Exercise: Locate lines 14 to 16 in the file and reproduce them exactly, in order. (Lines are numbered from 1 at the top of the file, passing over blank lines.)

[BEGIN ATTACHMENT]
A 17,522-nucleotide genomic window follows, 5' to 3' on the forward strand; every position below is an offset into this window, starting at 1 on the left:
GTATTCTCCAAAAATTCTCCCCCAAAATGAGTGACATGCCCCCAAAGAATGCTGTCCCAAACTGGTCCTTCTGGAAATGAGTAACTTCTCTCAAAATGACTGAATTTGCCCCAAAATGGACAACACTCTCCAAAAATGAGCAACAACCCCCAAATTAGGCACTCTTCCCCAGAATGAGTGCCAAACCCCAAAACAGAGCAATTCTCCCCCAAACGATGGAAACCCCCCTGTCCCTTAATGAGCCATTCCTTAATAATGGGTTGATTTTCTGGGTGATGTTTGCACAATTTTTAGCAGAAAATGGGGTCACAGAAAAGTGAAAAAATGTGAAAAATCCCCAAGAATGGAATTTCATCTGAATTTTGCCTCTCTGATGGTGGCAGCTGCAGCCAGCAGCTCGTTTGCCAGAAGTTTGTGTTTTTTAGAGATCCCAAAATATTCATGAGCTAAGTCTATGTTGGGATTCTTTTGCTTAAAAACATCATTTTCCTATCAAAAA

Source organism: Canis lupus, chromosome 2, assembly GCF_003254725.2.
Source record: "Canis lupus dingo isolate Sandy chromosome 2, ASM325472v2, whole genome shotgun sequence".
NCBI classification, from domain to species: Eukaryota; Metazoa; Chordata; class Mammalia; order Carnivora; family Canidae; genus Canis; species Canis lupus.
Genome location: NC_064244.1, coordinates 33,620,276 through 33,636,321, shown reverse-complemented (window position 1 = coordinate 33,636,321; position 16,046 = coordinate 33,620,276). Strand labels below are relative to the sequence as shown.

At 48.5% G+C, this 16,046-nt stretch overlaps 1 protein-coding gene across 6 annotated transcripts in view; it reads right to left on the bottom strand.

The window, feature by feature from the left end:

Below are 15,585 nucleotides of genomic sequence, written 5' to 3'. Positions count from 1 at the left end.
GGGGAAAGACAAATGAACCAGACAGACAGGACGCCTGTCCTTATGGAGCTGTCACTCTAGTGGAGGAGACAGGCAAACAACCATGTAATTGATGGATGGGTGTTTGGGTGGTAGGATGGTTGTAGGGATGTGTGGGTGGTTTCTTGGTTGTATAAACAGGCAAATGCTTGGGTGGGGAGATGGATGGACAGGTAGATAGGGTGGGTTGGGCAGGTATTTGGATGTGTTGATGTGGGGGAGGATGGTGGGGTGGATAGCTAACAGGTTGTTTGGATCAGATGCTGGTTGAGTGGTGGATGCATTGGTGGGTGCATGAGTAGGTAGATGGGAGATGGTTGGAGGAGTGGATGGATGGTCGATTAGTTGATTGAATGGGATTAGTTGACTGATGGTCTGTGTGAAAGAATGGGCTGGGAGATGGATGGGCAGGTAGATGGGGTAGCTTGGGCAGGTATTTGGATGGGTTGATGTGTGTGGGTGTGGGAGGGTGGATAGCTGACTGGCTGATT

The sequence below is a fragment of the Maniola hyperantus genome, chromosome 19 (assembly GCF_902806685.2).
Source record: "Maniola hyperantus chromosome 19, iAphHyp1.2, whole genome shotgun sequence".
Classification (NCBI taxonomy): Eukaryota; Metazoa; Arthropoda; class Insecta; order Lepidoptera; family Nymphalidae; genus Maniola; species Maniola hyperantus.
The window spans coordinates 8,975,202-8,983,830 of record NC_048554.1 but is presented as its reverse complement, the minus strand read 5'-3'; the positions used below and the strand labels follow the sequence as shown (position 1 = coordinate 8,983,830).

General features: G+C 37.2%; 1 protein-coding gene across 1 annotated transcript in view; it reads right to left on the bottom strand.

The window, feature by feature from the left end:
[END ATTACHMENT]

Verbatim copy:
The window spans coordinates 8,975,202-8,983,830 of record NC_048554.1 but is presented as its reverse complement, the minus strand read 5'-3'; the positions used below and the strand labels follow the sequence as shown (position 1 = coordinate 8,983,830).

General features: G+C 37.2%; 1 protein-coding gene across 1 annotated transcript in view; it reads right to left on the bottom strand.

The window, feature by feature from the left end: